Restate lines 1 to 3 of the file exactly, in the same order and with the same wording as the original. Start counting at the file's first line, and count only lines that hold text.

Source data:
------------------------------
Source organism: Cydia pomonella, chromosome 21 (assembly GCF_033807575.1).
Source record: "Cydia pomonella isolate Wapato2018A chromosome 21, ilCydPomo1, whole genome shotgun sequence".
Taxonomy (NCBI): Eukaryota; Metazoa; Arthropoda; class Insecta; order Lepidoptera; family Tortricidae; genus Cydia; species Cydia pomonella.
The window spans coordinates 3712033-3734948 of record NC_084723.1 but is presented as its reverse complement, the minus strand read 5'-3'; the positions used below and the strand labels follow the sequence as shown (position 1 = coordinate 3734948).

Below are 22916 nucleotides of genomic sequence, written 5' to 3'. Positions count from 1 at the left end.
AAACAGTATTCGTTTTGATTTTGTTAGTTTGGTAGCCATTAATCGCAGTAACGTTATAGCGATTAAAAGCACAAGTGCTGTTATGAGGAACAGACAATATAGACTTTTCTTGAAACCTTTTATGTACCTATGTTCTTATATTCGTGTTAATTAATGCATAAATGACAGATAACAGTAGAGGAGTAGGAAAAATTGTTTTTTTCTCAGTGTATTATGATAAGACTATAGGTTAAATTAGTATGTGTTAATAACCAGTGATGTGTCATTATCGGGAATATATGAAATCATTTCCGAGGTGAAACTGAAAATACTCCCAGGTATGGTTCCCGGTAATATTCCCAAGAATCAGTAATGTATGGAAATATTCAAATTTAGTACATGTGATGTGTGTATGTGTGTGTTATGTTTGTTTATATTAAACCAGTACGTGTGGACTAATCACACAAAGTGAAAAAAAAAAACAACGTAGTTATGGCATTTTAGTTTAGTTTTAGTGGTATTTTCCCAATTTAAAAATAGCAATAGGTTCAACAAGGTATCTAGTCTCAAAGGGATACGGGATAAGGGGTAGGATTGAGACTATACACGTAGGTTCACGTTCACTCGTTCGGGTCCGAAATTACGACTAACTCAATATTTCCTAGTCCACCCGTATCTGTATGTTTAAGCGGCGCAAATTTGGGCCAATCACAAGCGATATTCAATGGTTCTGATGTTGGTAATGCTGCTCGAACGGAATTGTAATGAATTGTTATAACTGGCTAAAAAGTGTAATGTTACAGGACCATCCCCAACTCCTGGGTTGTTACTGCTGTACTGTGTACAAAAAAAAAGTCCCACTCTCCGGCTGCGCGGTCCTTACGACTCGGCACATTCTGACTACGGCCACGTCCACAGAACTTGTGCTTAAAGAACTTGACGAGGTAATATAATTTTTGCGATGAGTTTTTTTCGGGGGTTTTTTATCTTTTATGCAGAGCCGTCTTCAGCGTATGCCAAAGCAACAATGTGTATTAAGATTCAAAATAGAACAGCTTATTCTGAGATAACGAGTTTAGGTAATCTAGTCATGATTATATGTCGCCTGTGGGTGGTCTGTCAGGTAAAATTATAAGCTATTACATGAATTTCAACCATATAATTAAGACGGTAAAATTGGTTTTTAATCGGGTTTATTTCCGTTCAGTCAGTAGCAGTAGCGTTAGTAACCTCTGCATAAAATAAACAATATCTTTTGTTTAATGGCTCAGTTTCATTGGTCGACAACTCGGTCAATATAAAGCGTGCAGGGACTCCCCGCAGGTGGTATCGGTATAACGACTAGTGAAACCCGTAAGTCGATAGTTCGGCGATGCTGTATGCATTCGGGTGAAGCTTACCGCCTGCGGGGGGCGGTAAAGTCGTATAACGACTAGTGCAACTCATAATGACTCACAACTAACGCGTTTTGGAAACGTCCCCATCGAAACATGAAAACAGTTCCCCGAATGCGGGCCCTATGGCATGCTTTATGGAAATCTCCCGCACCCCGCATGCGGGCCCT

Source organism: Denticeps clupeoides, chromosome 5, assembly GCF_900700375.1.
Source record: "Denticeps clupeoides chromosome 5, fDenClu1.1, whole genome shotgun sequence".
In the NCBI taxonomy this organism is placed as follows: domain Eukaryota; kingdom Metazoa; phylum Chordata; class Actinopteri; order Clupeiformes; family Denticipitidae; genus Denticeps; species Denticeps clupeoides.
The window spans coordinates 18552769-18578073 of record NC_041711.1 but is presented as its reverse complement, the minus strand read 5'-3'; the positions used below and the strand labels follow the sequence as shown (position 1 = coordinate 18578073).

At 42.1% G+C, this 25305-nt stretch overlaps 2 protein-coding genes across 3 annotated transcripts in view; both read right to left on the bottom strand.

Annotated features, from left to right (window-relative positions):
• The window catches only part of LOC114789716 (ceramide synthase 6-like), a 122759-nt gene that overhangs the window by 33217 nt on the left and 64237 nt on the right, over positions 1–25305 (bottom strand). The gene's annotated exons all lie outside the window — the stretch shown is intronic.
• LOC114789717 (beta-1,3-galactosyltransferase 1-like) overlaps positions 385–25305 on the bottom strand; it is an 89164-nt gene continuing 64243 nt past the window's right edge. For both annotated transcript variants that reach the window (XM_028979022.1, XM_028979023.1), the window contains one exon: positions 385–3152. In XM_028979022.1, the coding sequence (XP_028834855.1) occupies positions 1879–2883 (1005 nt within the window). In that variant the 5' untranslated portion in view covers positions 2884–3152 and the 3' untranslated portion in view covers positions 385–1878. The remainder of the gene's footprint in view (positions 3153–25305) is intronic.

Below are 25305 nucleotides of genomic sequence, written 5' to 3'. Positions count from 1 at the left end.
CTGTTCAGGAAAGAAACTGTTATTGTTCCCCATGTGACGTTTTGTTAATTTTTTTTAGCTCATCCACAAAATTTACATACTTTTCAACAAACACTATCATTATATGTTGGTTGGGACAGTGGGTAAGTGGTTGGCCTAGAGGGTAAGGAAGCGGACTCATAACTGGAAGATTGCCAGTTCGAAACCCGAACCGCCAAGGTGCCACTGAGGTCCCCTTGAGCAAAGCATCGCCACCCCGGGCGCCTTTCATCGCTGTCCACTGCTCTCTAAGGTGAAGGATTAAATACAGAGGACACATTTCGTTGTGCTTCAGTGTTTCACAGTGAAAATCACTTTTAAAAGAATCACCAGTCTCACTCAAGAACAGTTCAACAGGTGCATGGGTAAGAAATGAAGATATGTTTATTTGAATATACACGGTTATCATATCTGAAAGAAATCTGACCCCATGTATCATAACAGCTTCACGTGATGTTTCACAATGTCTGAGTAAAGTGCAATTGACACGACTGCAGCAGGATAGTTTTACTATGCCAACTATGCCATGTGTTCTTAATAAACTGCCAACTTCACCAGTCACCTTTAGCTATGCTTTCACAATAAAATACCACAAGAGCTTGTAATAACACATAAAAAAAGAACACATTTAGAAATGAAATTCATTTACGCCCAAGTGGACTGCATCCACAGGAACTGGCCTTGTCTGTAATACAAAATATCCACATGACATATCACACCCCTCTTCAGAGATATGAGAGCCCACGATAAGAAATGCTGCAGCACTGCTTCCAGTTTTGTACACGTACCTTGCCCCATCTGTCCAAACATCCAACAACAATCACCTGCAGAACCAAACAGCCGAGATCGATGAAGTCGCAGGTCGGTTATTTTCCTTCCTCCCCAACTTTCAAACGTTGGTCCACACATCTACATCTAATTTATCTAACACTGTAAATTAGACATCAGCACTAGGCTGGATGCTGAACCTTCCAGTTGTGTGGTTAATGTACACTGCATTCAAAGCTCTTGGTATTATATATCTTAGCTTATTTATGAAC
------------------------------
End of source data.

Source organism: Cydia pomonella, chromosome 21 (assembly GCF_033807575.1).
Source record: "Cydia pomonella isolate Wapato2018A chromosome 21, ilCydPomo1, whole genome shotgun sequence".
Taxonomy (NCBI): Eukaryota; Metazoa; Arthropoda; class Insecta; order Lepidoptera; family Tortricidae; genus Cydia; species Cydia pomonella.